March 1 marks the start of meteorological spring, and the end of the winter that wasn't. The final numbers from both Camp Mabry in Central Austin and Austin-Bergstrom International Airport, show not only an above average February, but the warmest February on record at both official sites.
Since December 1 (the start of meteorological winter), both sites also recorded the warmest winter on record.
Data courtesy LCRA Meteorologist Bob Rose
While many observe the start of spring at the vernal equinox (March 20 this year), meteorologists observe it March 1 based on the annual temperature cycle as well as the calendar. Meteorological seasons are broken down like this in the Northern Hemisphere:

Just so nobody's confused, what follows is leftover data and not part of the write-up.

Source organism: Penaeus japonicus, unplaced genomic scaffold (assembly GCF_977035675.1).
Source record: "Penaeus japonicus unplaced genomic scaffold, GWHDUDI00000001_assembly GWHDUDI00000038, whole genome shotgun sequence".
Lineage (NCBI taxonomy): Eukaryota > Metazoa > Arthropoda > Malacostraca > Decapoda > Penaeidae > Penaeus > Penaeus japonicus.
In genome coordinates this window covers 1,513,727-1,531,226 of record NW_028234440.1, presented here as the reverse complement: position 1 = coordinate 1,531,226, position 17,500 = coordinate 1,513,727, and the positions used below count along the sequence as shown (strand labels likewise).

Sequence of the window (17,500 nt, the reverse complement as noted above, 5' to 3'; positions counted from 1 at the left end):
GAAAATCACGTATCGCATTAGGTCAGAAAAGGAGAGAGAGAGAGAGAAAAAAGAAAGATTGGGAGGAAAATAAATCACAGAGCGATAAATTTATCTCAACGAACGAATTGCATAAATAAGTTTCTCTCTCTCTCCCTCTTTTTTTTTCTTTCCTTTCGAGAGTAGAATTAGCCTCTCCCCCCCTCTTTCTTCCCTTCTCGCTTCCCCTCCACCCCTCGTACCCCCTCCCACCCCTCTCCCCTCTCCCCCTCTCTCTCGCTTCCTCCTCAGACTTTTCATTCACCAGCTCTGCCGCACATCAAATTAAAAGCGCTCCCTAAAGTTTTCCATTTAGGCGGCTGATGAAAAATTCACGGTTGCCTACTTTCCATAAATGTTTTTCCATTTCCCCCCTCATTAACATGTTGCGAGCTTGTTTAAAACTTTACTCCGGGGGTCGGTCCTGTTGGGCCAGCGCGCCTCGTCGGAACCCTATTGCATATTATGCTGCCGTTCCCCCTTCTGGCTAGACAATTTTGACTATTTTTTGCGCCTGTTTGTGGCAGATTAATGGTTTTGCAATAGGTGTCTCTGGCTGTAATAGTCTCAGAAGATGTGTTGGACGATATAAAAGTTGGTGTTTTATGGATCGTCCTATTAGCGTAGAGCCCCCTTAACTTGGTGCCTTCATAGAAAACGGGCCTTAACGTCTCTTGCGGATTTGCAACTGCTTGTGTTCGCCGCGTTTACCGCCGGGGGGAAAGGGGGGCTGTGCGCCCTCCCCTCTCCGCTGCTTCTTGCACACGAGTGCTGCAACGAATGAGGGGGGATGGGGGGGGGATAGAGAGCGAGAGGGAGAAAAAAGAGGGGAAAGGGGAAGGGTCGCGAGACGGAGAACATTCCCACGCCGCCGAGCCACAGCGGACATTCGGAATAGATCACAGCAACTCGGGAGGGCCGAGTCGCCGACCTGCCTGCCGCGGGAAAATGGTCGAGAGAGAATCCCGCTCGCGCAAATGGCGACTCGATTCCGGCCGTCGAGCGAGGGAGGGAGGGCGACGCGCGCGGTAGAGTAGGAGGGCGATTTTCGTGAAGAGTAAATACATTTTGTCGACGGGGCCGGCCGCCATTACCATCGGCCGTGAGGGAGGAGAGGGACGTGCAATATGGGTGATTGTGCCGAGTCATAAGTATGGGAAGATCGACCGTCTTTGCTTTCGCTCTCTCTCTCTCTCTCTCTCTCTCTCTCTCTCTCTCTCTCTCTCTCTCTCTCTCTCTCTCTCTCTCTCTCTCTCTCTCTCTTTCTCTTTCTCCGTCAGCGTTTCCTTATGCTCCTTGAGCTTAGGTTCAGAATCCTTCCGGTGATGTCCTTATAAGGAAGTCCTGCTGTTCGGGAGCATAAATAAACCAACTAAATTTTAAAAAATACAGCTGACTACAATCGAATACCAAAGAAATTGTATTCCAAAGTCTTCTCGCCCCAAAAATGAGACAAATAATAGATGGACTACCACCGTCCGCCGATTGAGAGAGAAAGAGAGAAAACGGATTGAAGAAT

Spring – March, April and May;
Summer – June, July and August;
Fall – September, October and November;
Winter – November, December and January.
The term equinox is derived from Latin and defined by Merriam-Webster as “either of the two times each year (as about March 21 and September 23) when the sun crosses the equator and day and night are everywhere on earth of approximately equal length.”
Although La Niña has faded away in the tropical Pacific Ocean, its effects will still be felt for a few months. La Niña typically means warmer than normal and drier than normal conditions along the Gulf Coast, while El Niño calls for above average rainfall. Because we had a weak La Niña this winter, we experienced the warmer than average impact, but not the below average rainfall. In fact, December, January, and February all recorded above average rainfall.
The Climate Prediction Center's three month outlook shows above average temperatures through at least May, and equal chances (or near average) rainfall in that same period.
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